Tired of spending hours at the gym, pounding away on expensive equipment you don’t really understand how to use?
Calisthenics could be your savior!
With a combination of bodyweight exercises and creative thinking, calisthenics lets you get all the muscle-building benefits of the gym … Or does it?
Well, in this article, we’ll discuss just that – is bodyweight training superior or inferior to weight training?
We’ll also answer some commonly asked questions regarding calisthenics, such as:
1. Can you build muscle with calisthenics only?
2. How often should I do calisthenics to build muscle?
3. How long do calisthenics take to build muscle?
4. Why is it so hard to build muscle with calisthenics?
And so, if you’re trying to learn more about building muscle with calisthenics, stay tuned and read on!
What Is Calisthenics?
Calisthenics is like the fitness version of “if you can dream it, you can do it”.
It’s an ever-evolving workout protocol that utilizes bodyweight exercises as its primary form of resistance.
It can be anything from push-ups and squats in your living room, to handstands and levering exercises at the park, to more ambitious workouts such as planche variations or even some Muay Thai drills.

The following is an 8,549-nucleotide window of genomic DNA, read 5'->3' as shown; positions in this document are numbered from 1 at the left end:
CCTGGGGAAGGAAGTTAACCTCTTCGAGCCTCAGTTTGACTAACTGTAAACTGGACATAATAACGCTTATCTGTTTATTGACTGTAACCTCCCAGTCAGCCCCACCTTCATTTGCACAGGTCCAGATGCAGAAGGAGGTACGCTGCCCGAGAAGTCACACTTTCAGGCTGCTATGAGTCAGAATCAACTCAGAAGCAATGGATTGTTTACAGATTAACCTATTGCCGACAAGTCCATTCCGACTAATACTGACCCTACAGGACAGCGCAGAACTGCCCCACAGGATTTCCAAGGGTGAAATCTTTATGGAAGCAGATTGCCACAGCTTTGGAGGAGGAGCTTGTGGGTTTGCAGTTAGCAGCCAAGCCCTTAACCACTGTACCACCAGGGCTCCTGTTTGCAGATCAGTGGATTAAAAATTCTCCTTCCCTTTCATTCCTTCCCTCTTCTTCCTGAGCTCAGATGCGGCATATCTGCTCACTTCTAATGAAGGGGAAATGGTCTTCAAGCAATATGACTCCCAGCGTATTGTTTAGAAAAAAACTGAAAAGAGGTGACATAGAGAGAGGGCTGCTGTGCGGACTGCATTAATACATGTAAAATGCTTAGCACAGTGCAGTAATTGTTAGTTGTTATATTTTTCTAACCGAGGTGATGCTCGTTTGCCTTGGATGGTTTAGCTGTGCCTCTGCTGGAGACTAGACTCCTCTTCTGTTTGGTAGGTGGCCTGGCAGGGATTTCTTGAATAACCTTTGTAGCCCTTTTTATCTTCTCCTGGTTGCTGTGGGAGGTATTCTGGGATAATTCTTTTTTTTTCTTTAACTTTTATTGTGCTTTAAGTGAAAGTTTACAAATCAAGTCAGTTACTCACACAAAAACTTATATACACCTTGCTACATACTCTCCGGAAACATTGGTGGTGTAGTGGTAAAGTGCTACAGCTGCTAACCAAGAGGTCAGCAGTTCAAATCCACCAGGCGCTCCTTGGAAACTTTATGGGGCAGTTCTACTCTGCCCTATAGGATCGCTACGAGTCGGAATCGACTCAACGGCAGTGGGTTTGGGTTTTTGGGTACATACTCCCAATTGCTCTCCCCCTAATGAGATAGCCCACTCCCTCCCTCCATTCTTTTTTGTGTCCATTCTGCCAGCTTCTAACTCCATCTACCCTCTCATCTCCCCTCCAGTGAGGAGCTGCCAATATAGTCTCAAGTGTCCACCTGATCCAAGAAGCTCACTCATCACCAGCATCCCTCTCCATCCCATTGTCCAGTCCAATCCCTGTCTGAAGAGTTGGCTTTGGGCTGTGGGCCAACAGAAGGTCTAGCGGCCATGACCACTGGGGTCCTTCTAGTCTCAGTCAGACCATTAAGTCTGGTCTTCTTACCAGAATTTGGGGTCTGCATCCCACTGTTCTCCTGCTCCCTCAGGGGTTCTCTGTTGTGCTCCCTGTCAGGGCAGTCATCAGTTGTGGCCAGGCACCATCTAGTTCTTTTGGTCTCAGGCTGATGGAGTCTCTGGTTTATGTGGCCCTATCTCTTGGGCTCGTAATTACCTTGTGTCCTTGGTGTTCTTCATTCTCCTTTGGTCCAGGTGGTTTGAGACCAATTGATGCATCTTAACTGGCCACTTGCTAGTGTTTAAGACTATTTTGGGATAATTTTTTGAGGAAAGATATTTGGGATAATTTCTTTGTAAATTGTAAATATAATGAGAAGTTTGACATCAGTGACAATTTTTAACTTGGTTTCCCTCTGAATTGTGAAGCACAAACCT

Whatever the level may be, calisthenics has the go-ahead for getting creative with your exercise routine and always finding something new to work on.
To summarize, calisthenics mainly revolves around using your own body weight to create resistance against the muscles.
How Do We Build Muscle?
Now, to learn more about building muscle with calisthenics, it is of the essence to learn the fundamental principle of muscle-building.
That fundamental principle and the reason why our muscles grow is namely “progressive overload.”
Now, progressive overload may sound like a complicated term, but really, it’s just getting your muscles to do more work than they’re used to.
This can mean more repetitions, more sets, shorter rest times, more frequent training sessions, or even an entirely new, more complex exercise.
It can also mean doing the same exercise with the same sets and reps… but at a slower pace (creating more tension across the same number of reps.)
Basically, as an end result of this unknown training stimulus, the body goes, “hey, I don’t know what this is, so I better be prepared for it, or even more next time!”
This is how the muscles grow bigger and stronger.
Advantages Of Calisthenics
Calisthenics offers an incredibly effective way to get fit without the need for expensive gym fees or equipment.
All you really need is your own body weight and some motivation – something most of us can find within ourselves if we look hard enough!